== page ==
2. September 29, 2010 00:02

    Thanks for your comment Janet. I had my 2 year old daughter stand up in church, point at the Sunday School teacher and shout “Me no like him!”

    It was kind of funny because he WAS a good teacher but I think the idea of Sunday School is SOO antiquated. Shouldn’t churches be encouraging family togetherness?

  3. September 29, 2010 11:02

    At another time I belonged to a church where families stayed together during services, even babies. The children were always quiet, and if they were too young to understand the sermon, they would just colour or read. It was really family-oriented, but I don’t know that it had any impact on the kids sticking around when they got older.

  4. September 30, 2010 00:07

    At least those families spent some together time and the kids will have memories of hanging out with their parents and that will be positive. I think the church needs to engage kids if they want them to stick around.

  5. Cynthia Lacasse permalink
    July 17, 2013 13:27

    i use to go to church with my grandmother who was a big believer, though my reasons where purely selfish, to spend time with her and also to eat the ‘interesting cookie that’s suppose to be a body part’ i grew bored of it rather fast, for a child who had ADD right off the bat, it wasn’t long before i went into lala land. the service was long and antiquated, the music bland and the priest could put an insomniac to sleep. here in Quebec lots of our churches are getting turned into other things, restaurants (l’olive Bleu in sherbrooke being a prime example) and libraries. it simply isn’t keeping up with the youths of today, though we baptize our kids it’s just not part of our culture to attend Sunday mass anymore. the last time i went to church with my g-mother the only thing i noticed was 20 odd people of an advanced age and no one from my fathers generation and certainly none of mine.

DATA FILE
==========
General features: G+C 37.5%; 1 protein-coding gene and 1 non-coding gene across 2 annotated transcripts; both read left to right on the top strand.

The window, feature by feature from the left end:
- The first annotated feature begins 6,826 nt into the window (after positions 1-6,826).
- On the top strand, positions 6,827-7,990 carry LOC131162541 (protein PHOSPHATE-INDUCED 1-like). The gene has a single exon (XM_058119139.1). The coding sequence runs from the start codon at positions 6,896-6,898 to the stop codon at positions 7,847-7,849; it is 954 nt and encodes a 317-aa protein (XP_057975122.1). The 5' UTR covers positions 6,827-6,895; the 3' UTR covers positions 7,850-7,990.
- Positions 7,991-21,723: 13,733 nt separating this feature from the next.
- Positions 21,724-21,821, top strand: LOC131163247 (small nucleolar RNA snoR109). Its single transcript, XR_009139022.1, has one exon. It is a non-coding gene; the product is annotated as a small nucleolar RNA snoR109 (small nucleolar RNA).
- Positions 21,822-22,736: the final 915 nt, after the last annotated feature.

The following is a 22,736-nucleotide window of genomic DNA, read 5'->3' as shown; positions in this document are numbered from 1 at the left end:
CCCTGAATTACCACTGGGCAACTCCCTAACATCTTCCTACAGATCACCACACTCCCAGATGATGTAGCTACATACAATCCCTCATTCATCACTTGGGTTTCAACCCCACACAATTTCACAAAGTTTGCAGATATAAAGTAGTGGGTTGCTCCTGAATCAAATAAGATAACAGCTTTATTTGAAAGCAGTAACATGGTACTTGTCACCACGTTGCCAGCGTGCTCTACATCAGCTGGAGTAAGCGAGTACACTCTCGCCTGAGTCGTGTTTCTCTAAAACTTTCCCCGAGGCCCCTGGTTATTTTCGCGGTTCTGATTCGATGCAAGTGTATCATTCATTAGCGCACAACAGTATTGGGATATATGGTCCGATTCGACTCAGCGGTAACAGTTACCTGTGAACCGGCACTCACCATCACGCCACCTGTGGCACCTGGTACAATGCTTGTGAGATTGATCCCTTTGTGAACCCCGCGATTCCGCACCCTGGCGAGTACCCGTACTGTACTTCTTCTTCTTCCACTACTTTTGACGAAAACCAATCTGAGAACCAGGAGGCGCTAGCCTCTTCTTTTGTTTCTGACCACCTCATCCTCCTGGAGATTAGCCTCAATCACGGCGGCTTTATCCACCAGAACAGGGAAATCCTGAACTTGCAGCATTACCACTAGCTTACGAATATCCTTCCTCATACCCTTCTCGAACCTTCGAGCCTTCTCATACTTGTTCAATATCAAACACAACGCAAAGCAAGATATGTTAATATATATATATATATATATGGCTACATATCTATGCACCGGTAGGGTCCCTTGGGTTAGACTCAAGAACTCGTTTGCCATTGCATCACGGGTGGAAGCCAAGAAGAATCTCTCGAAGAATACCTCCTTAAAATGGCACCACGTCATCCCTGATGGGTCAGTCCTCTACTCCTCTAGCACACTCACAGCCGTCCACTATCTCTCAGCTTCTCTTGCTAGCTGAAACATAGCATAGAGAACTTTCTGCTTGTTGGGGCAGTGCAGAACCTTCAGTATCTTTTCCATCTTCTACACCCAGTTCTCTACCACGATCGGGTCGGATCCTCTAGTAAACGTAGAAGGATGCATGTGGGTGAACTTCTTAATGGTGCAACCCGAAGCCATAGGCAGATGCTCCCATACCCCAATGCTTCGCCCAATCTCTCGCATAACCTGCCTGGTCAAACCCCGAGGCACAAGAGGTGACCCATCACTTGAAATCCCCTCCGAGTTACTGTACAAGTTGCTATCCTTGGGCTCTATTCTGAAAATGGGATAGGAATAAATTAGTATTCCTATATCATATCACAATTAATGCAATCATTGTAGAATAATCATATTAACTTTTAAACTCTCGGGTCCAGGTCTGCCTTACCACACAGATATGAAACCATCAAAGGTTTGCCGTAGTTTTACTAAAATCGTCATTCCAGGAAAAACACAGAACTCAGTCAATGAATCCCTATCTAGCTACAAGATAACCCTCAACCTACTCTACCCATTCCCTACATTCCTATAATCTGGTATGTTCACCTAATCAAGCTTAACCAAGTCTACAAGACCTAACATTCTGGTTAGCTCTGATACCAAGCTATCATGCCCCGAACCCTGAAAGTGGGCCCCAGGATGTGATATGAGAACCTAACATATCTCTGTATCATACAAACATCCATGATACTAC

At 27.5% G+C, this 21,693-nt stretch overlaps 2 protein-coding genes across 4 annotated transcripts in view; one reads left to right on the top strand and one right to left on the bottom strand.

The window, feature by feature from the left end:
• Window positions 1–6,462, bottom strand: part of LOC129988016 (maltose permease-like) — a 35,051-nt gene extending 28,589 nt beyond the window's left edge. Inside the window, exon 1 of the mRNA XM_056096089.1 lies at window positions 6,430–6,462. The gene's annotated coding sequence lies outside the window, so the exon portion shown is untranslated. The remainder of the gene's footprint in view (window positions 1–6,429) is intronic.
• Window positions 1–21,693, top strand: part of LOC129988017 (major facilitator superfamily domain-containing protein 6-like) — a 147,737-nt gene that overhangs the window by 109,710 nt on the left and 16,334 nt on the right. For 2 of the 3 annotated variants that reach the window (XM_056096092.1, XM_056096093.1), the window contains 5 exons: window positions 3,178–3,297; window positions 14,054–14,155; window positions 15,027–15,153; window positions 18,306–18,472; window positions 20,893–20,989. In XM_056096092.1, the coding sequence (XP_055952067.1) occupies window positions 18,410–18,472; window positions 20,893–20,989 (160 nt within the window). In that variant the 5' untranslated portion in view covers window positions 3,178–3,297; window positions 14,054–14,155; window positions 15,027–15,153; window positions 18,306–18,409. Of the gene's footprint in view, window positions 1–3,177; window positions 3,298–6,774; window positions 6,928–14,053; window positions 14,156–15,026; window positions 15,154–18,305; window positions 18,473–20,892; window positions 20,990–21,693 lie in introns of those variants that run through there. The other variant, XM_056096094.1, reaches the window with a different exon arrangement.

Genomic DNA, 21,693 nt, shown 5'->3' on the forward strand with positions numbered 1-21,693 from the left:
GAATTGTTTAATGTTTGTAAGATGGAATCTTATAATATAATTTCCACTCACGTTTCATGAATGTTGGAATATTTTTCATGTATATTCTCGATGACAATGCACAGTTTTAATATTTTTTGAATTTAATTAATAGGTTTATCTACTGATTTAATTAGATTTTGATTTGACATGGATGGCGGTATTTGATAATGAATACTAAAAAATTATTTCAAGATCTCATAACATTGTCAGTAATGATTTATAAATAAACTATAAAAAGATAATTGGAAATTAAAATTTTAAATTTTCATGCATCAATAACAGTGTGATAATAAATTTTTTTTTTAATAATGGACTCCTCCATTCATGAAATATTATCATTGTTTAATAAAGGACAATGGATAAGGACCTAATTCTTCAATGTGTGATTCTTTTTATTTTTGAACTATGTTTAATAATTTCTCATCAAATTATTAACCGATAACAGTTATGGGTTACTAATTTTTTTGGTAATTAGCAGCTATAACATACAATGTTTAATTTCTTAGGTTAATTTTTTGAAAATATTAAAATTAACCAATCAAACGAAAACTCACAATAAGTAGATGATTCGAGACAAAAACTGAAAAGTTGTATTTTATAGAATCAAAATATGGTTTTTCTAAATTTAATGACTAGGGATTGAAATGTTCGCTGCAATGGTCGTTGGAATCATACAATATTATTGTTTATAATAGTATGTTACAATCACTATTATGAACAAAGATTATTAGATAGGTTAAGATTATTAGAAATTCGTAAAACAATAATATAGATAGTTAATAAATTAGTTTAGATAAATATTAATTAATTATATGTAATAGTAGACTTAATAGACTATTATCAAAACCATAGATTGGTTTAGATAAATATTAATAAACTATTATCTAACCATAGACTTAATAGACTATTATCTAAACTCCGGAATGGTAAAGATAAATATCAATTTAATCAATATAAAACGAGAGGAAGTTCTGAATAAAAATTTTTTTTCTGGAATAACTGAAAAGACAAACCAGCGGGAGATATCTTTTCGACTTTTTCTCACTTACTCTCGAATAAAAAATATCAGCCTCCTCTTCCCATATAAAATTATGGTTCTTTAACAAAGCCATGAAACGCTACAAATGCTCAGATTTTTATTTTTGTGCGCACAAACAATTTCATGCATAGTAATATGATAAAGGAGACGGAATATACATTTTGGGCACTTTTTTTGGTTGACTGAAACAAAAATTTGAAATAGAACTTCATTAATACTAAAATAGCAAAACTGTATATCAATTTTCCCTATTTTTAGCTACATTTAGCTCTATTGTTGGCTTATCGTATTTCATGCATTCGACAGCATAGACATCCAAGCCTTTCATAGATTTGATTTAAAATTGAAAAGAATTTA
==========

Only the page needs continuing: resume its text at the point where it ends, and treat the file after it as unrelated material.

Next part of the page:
• July 24, 2013 08:14

      Today’s church services certainly aren’t aimed at anyone with ADD or today’s youth who expect a “tweet” rather than a sermon!